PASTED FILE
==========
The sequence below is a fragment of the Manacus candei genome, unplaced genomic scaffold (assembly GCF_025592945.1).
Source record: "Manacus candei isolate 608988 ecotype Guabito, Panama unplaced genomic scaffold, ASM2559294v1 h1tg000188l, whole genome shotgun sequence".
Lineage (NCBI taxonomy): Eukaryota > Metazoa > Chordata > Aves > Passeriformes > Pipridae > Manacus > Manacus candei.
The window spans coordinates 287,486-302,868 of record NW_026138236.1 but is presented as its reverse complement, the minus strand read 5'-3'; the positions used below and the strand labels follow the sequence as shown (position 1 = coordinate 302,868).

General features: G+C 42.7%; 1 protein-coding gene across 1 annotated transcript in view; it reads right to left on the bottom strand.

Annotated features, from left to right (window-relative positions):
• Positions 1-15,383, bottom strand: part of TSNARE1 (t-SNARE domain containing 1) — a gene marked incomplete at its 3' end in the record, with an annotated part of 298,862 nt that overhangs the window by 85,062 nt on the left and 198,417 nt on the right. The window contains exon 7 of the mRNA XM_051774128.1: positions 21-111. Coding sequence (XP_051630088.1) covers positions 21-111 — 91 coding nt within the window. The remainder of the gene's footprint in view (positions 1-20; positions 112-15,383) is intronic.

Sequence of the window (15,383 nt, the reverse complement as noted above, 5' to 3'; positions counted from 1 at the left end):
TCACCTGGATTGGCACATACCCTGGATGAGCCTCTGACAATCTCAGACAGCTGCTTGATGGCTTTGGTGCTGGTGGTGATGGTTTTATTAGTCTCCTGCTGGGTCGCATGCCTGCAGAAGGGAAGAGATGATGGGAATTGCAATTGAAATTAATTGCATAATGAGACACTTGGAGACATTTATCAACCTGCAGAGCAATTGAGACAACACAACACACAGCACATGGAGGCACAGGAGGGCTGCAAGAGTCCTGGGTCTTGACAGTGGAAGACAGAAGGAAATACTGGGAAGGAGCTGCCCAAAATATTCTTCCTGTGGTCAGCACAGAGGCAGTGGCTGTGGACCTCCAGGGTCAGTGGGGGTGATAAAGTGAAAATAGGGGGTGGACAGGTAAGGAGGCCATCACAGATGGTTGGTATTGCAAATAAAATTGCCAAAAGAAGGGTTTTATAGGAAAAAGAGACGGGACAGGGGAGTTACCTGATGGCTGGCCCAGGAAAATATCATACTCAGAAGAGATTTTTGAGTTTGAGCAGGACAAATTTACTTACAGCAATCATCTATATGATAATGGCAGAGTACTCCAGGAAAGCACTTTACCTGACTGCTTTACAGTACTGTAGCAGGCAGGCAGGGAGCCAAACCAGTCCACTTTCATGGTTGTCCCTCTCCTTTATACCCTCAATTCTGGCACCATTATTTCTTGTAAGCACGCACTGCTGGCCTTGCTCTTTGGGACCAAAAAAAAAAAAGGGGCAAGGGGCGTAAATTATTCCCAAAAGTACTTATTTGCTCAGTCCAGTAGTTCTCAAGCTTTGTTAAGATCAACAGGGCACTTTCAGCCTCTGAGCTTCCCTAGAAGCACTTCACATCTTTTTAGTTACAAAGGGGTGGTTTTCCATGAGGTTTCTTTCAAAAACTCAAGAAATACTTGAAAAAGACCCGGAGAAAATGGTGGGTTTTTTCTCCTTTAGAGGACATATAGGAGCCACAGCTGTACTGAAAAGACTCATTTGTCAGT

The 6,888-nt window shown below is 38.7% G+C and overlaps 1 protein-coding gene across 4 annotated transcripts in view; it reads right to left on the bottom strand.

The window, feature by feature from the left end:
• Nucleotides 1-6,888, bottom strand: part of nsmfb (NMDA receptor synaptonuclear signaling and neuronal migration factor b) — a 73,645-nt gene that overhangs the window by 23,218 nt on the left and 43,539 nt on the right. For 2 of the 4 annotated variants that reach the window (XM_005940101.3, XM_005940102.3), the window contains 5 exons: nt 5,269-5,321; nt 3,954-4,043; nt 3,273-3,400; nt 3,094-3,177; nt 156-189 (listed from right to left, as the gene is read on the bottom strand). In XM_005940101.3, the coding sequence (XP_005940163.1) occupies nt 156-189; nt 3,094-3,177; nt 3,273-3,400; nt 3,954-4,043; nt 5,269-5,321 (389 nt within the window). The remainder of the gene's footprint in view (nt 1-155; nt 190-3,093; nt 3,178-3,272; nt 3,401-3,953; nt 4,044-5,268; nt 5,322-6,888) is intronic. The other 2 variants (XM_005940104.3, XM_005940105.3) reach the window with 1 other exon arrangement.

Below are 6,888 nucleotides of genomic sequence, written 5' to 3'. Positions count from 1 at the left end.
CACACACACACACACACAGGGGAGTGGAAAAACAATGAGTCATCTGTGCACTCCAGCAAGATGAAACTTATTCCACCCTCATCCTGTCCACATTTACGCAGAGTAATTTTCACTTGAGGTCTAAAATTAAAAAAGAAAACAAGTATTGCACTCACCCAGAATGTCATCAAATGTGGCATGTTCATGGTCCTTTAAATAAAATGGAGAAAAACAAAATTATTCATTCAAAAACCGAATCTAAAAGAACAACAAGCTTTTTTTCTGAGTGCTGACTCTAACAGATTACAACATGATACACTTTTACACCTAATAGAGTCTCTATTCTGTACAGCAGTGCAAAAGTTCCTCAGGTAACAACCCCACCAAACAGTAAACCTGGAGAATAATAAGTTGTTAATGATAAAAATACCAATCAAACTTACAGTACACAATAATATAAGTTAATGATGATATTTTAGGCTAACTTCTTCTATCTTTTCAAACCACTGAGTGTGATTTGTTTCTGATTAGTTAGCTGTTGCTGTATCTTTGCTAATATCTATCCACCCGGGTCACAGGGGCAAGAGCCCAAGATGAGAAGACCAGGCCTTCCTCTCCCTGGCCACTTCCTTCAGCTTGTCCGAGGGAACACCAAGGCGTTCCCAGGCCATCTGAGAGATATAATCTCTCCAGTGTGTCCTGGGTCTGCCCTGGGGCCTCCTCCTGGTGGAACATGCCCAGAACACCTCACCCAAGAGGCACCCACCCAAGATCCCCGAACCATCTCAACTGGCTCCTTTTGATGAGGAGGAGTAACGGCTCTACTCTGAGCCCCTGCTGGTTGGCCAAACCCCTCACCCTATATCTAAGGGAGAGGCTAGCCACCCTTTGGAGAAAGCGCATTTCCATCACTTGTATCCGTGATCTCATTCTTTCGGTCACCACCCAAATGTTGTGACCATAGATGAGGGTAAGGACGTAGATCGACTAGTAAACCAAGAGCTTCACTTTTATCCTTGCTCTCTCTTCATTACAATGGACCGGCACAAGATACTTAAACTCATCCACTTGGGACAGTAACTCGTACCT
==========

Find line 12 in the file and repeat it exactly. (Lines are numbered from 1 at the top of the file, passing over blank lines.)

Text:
• Nucleotides 1-6,888, bottom strand: part of nsmfb (NMDA receptor synaptonuclear signaling and neuronal migration factor b) — a 73,645-nt gene that overhangs the window by 23,218 nt on the left and 43,539 nt on the right. For 2 of the 4 annotated variants that reach the window (XM_005940101.3, XM_005940102.3), the window contains 5 exons: nt 5,269-5,321; nt 3,954-4,043; nt 3,273-3,400; nt 3,094-3,177; nt 156-189 (listed from right to left, as the gene is read on the bottom strand). In XM_005940101.3, the coding sequence (XP_005940163.1) occupies nt 156-189; nt 3,094-3,177; nt 3,273-3,400; nt 3,954-4,043; nt 5,269-5,321 (389 nt within the window). The remainder of the gene's footprint in view (nt 1-155; nt 190-3,093; nt 3,178-3,272; nt 3,401-3,953; nt 4,044-5,268; nt 5,322-6,888) is intronic. The other 2 variants (XM_005940104.3, XM_005940105.3) reach the window with 1 other exon arrangement.